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3. You’ll have amazing wildlife encounters

Giraffes, wildebeest, impalas and a lion in Namibia

The most epic wildlife photo ever??

Most people assume that in order to go on a “good” safari you need to go somewhere like Kruger National Park in South Africa or the Serengeti in Tanzania. But guess what? Namibia is full of amazing wildlife, too.

Etosha National Park in Namibia’s northern Kunene region is, in my opinion, one of the more underrated game parks in Southern Africa. It covers more than 8,600 square miles and is home to all sorts of wildlife, from elephants to lions to endangered black rhinos.

Zebras drinking.

A dazzle of zebras enjoying a drink.

The main feature in Etosha is the Etosha pan, a large salt pan that can be seen from space. During the dry season, most of the pan dries up and Etosha’s animals congregate around a variety of watering holes. If you’ve ever dreamed of seeing a scene straight out of “The Lion King,” this is the place you’ll find it.

When I visited Etosha, we visited one watering hole that was filled with a mix of zebra and wildebeest, another where giraffes, elephants, and rhinos came to drink, and another where no less than six different types of animals (including a lion!) were all drinking together.

RELATED: HOW TO CHOOSE YOUR IDEAL AFRICAN SAFARI

4. You’ll find unique ways to connect with history

Like most African nations, Namibia was colonized by Europeans in the 19th century. It was a German protectorate up until 1915, when it fell under South African rule. Namibia is now an independent democracy (and has been since 1990), but influences from its German colonization can still be seen today in cities like Windhoek and Swakopmund.

But of course Namibia’s history stretches back far beyond the 19th century. Ancient historical sites worth visiting include the Twyfelfontein Heritage Site, a UNESCO World Heritage Site with thousands of preserved rock carvings, and Spitzkoppe, a grouping of granite peaks that also have several bits of San (Bushmen) artwork.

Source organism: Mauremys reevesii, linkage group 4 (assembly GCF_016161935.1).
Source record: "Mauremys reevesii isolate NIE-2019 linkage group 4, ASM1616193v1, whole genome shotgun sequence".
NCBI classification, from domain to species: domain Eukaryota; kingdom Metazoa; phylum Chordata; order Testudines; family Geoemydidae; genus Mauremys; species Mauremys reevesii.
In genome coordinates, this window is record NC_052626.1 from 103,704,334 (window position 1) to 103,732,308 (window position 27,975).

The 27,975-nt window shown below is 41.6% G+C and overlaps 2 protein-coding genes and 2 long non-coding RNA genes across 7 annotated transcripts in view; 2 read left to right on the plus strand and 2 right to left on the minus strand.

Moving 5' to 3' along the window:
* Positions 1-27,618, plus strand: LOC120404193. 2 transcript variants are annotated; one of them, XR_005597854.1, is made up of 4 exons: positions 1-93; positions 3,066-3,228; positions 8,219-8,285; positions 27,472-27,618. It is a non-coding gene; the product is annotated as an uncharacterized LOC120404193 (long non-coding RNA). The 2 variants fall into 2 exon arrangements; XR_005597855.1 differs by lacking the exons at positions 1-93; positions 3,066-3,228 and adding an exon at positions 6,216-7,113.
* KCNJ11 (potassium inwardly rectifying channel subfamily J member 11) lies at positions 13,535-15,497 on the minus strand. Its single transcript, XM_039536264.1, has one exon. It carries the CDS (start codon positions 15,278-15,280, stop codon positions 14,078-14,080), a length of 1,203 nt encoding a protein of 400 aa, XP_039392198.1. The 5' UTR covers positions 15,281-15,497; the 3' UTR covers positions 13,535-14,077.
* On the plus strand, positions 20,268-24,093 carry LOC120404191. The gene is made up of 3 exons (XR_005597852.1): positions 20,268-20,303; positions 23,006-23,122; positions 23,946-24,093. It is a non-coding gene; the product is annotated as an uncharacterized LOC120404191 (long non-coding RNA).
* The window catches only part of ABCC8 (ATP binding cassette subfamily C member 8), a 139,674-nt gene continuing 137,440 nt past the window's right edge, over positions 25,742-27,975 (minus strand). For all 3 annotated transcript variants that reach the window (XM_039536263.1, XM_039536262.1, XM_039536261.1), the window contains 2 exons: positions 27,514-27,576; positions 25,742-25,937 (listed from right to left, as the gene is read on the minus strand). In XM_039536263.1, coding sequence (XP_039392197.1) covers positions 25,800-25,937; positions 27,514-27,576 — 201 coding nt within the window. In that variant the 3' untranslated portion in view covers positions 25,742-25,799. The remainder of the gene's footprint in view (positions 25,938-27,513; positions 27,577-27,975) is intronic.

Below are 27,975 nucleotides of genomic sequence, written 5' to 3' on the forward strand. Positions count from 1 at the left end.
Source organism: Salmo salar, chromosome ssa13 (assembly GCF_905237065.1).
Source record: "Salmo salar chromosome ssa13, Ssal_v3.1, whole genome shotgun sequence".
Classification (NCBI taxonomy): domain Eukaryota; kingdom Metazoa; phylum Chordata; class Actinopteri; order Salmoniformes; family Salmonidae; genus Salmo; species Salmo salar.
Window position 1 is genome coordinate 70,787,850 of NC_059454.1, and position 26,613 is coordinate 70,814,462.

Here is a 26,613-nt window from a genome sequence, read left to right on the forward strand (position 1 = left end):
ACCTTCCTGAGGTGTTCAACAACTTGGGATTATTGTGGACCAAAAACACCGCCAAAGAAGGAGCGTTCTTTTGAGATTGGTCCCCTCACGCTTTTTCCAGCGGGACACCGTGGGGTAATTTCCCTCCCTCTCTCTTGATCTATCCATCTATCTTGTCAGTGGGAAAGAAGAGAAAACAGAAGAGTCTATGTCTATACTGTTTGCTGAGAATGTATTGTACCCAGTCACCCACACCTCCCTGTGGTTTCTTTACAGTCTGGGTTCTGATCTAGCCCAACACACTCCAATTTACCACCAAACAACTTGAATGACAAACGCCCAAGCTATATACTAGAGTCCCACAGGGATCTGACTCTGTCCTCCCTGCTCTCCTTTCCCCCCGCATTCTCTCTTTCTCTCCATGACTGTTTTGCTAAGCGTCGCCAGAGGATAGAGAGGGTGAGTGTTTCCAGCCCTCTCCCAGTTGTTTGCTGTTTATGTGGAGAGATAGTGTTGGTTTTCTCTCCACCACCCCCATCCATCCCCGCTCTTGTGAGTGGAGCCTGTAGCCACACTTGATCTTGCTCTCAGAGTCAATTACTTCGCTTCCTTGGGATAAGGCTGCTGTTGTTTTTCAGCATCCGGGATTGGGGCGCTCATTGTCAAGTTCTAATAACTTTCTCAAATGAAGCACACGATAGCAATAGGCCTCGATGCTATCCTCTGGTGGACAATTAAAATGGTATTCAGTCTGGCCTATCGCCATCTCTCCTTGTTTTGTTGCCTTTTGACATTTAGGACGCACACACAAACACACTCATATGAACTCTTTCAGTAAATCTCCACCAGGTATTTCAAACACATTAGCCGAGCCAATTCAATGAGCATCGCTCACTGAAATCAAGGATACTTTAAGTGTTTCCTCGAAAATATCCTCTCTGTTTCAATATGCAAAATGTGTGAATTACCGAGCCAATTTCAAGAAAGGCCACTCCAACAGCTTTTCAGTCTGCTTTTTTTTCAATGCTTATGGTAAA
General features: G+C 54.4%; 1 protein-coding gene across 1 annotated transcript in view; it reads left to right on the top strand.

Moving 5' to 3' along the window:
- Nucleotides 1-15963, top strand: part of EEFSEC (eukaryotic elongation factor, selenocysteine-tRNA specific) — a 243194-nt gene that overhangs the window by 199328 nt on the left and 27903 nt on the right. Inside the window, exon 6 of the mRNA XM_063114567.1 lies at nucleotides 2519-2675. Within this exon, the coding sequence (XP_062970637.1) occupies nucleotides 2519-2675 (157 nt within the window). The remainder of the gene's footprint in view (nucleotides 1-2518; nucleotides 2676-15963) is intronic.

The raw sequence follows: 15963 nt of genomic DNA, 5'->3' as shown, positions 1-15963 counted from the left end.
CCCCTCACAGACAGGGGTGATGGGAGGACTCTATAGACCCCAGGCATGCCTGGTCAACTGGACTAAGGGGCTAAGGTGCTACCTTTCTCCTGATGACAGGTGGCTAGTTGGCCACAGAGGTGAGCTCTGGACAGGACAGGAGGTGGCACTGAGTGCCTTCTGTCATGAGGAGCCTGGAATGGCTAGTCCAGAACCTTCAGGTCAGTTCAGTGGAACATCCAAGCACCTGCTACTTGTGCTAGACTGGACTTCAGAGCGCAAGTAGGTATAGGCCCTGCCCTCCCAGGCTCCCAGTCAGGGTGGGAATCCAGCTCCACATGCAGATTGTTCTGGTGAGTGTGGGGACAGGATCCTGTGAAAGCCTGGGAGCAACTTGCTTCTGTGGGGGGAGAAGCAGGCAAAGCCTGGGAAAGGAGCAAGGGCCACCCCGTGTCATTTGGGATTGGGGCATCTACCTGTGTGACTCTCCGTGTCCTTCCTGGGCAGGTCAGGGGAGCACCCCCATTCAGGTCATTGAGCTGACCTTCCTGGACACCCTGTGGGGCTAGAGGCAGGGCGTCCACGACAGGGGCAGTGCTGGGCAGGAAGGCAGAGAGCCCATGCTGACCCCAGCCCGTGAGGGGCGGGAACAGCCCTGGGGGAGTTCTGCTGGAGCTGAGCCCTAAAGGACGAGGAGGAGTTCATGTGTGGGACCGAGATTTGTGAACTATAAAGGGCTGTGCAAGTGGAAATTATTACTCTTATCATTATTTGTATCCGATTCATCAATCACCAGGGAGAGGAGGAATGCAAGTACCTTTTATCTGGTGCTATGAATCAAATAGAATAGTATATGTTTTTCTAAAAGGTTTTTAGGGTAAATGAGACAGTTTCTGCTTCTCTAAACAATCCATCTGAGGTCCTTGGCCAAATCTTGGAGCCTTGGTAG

RELATED: A JOURNEY THROUGH SOSSUSVLEI, NAMIBIA

5. You can get adventurous

Swakopmund beach.

Swakopmund Beach.

While going on safari and climbing up giant sand dunes is probably plenty adventurous for most people, those looking for an extra dose of adrenaline can find it in Namibia.

Swakopmund, a coastal town right on the edge of the Namib Desert, is the adventure capital of the country (and potentially all of Southern Africa). Popular adventure activities here include sand boarding, quad biking, and even skydiving.

Namibia really does have something for everyone, and hopefully you’re convinced now that it’s the perfect place to visit on your first trip to Africa.

Explore Namibia on an Intrepid small group adventure now!

All images by Amanda Williams. 

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1 comment

Veronika Primm November 19, 2018 - 4:03 pm

I’ve been hearing such great thing about Namibia… I’m definitely considering it as my first African country (not counting Morocco). I’ve been planning on making it to Ethiopia first, but perhaps Namibia will win. Have you been to both? How would you compare them?